If you’ve worked in retail throughout college, you’ve fallen into one of two trunks: the enthused fashionista who can style the New Year’s Eve party goer hours before the ball drop or the one who leans over the counter, face slouched in the palm of their hand, while the other lethargically beckons the next customer.
As someone who worked retail for her first three semesters of college, be it my first job, I can admit that I’ve embodied both character traits. I was the girl who flinched at the clock every four minutes when I wanted to go home as well as the one who eagerly picked out a floral Reformation dress for someone’s law school graduation. Despite the good and the bad, the organizational skills, the people I met on the job and in between the aisles, and the customer service experience I’ve gained have translated to lifelong qualities — that I’m sure the following College Fashionista community members can all attest to.
Alexina Laliberte, University of Phoenix Project Management Senior, Francesca’s Assistant Manager
For community member Alexina, an assistant store manager at Francesca’s, working in retail helped her develop de-escalation skills. She says “I’ve definitely gained a thicker skin for sure… I’ve gotten really good at de-escalation. I’m able to deescalate a situation pretty easily now and I don’t really get worked up and stressed out when people are fighting or yelling at me. So, I’d say my de-escalation skills, and my sensitivity to things has definitely changed for the better because of those bad and boring days.”
Alexina reflects on the customer experience skills she’s gained: “Every store that I had was a very guest centered approach to how we did things. We always had to think of what is the customer going to think if you’re speaking this way? What is this customer going to think if you’re helping them in this way? What is this customer going to think if you’re standing with your arms crossed, looking like you don’t want to help anybody. You had to think a lot about how you’re perceived”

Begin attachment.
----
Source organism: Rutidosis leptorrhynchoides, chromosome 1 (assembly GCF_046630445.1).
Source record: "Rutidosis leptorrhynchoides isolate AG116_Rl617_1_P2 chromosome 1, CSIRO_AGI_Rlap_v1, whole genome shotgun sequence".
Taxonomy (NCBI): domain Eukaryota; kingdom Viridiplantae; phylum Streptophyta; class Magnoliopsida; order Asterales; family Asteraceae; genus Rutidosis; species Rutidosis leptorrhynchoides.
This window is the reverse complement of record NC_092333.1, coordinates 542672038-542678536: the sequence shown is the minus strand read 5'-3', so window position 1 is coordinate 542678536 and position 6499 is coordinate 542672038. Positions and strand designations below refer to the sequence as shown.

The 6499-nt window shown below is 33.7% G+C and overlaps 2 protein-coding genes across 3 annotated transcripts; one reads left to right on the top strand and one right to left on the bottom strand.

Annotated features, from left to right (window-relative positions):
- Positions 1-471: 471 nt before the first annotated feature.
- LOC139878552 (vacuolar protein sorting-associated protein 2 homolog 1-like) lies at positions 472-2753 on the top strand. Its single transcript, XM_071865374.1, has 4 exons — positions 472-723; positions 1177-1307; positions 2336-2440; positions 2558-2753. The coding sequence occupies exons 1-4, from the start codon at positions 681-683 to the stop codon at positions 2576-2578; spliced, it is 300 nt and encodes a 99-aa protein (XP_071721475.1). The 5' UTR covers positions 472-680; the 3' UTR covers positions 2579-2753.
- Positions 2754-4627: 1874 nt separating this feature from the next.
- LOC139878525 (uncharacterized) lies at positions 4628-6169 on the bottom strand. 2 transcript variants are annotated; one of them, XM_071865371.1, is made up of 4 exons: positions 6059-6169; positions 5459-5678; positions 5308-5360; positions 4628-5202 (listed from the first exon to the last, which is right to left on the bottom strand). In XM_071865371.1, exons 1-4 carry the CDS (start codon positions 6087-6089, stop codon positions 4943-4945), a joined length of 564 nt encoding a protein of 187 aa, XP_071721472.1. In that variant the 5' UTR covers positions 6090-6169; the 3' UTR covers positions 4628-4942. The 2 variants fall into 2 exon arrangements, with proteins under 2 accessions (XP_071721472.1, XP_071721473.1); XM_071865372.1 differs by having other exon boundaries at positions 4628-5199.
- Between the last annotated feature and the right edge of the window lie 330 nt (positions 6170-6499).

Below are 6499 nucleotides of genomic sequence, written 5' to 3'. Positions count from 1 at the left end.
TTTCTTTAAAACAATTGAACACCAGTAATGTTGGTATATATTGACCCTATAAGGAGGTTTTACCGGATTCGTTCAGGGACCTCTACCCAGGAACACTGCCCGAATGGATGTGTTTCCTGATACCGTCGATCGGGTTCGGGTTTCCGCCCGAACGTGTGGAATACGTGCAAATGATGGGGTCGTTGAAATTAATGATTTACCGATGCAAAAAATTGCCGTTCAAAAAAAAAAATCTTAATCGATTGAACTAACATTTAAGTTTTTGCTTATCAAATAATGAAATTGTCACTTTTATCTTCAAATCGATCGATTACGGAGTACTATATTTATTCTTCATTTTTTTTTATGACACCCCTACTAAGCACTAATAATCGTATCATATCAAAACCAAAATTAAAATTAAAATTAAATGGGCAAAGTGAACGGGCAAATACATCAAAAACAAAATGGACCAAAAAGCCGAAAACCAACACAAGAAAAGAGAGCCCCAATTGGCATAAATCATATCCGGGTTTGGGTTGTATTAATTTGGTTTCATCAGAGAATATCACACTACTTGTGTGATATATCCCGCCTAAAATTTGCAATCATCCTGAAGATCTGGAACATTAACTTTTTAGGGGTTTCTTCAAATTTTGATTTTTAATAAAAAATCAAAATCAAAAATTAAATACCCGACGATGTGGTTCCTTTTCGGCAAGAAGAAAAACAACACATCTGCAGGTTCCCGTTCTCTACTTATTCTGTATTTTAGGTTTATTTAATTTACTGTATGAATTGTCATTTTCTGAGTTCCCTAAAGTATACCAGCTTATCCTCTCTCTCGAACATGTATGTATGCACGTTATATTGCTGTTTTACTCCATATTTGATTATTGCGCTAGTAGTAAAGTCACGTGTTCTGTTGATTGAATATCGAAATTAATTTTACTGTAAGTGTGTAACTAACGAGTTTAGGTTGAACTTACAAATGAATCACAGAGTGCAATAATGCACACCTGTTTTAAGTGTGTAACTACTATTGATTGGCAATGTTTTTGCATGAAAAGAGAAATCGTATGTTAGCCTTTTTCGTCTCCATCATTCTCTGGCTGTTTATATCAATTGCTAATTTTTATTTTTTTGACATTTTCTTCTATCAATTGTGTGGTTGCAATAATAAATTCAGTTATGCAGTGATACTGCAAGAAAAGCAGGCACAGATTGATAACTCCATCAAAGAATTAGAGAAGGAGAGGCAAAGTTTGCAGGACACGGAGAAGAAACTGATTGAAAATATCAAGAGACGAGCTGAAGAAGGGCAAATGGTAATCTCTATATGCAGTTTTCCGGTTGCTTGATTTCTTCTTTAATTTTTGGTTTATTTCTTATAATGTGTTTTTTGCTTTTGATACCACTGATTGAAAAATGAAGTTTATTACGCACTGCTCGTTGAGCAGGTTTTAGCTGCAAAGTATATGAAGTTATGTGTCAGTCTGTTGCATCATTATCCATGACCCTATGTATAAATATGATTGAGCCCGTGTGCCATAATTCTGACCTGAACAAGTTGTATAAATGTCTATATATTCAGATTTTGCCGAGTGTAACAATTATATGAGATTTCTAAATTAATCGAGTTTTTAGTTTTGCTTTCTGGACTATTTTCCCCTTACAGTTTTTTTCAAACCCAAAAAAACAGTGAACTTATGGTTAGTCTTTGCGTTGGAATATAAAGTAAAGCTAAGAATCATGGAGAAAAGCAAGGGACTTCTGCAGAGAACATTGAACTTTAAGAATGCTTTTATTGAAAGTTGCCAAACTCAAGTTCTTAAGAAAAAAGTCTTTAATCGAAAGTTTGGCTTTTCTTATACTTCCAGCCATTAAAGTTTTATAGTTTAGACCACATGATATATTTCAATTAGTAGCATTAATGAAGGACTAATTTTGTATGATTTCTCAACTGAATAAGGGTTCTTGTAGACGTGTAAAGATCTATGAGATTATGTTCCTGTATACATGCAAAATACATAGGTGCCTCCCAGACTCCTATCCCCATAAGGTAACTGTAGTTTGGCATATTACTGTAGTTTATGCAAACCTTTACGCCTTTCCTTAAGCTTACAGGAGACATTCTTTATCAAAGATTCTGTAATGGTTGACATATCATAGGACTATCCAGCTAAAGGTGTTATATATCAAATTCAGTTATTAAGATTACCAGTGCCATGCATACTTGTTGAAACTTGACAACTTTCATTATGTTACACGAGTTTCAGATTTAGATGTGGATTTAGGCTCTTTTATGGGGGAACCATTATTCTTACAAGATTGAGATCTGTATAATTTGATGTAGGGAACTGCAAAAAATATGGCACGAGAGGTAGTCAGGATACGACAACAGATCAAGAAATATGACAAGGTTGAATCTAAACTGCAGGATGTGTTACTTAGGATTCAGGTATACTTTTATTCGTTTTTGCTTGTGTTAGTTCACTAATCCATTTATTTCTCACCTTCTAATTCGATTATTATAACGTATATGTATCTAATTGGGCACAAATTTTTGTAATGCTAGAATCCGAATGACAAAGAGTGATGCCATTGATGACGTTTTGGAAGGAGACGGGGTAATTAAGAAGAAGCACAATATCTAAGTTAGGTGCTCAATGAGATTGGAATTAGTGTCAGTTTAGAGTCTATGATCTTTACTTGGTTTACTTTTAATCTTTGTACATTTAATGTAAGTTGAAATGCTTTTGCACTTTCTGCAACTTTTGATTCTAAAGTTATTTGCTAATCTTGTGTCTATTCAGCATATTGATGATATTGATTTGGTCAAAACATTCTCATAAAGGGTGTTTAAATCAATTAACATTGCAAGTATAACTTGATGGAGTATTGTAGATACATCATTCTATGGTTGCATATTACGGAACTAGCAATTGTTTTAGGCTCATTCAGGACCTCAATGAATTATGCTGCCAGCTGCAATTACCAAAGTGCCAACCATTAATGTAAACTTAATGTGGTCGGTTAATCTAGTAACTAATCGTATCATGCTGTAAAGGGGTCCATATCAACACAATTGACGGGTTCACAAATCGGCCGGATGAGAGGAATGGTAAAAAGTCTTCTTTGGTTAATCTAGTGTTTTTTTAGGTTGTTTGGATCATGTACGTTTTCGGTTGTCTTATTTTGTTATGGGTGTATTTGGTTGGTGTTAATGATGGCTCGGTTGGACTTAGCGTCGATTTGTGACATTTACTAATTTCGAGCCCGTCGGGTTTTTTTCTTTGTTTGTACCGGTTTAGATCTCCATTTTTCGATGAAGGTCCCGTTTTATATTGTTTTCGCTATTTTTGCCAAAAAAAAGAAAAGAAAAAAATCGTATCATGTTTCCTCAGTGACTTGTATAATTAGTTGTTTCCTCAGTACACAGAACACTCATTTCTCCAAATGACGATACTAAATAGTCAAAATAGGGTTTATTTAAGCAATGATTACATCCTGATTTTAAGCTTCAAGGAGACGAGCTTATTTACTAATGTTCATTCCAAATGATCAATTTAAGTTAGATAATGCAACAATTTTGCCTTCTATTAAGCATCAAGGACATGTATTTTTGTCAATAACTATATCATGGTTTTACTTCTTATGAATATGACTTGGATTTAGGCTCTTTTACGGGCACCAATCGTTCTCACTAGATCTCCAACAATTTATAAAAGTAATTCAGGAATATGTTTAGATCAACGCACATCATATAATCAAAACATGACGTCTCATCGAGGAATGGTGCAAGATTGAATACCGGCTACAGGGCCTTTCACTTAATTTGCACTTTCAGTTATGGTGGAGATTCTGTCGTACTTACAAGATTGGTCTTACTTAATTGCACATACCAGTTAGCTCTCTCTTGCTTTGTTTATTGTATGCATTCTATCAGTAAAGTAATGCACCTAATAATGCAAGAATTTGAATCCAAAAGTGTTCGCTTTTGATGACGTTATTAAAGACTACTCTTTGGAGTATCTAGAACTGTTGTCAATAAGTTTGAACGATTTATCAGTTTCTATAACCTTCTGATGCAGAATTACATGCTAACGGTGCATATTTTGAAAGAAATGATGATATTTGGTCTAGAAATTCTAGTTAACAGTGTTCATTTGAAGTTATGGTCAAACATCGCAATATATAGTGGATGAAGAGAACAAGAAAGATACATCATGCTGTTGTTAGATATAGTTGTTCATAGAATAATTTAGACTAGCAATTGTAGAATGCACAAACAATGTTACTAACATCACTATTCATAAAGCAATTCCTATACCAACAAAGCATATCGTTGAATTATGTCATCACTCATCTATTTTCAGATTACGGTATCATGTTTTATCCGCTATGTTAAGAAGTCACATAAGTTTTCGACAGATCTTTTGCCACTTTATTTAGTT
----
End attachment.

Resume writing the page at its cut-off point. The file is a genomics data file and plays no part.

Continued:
Hannah Mains, Auburn University Apparel Design Sophomore, Plato’s Closet Sales Associate and Buyer
Hannah, who is an avid thrifter, shares what she’s learned since working at Plato’s closet, “Going through the clothes and seeing what people would sell, what was trending and what works for our store. I think trend forecasting, that kind of thing, that really helps. And then also working on a team and working with people that aren’t that easy to work with or who are easy to work with, I think that will carry over into any job.”
Despite the skills she’s gained, she admits there is one thing she wished she’d change: “I wish I just would have stood up for myself and said no to things sometimes and just been more confident in myself in that aspect.”
Kimberlyn Moore, Texas Christian University Art History Sophomore, Former Urban Outfitter Sales Associate
Kimberley developed time management and work efficiency since stepping foot into her first sales job, “I noticed that when I was on the sales floor at Urban, it really helped with overcoming my shyness and it made me more outgoing…I felt like I could talk to anyone, just based on being on the sales floor and trying to get customers to buy things.”
Her time working in retail has changed her perspective on the work ethic of employees. “Pre-working in retail versus after, I have way more respect for workers in general. I feel like I can shop and be more organized, I don’t mess up too much stuff…it changed my experience with how I view just clothing in general.”
Mariah Love Brown, Bethune Cookman University Mass Communications and Multimedia Journalism Senior, Plato’s Closet Shift Manager
Mariah has learned to keep a smile on throughout the work day. “No matter what business you are doing, even if you’re an entrepreneur or freelancing, just always have a positive mindset and always have proper manners toward others because at the end of the day you never know who you’re actually speaking to.”
Although personalities vary, Mariah has learned to keep strong through each encounter. “People are people, and everybody’s different. Everybody experiences different things, so of course, there’s going to be a bunch of different energies and attitudes and dilemmas that we’re going to deal with every single day. I guess I never really realized that going into the job at first.”
Whether you want to be a Nordstrom store manager or a buyer for Zara, there are tangible skills that everyone can learn while working a 9 to 5 (or 12 to 8 or 2 to close). So before dreading the next day trudging through the fitting room with go-back mounds in each arm, consider the valuable connections you can make, the qualities such as integrity and creativity you’ll gain, and the importance of presentation and communication. Hey, you might as well enjoy that employee discount while you still have it — I promise you’ll miss it!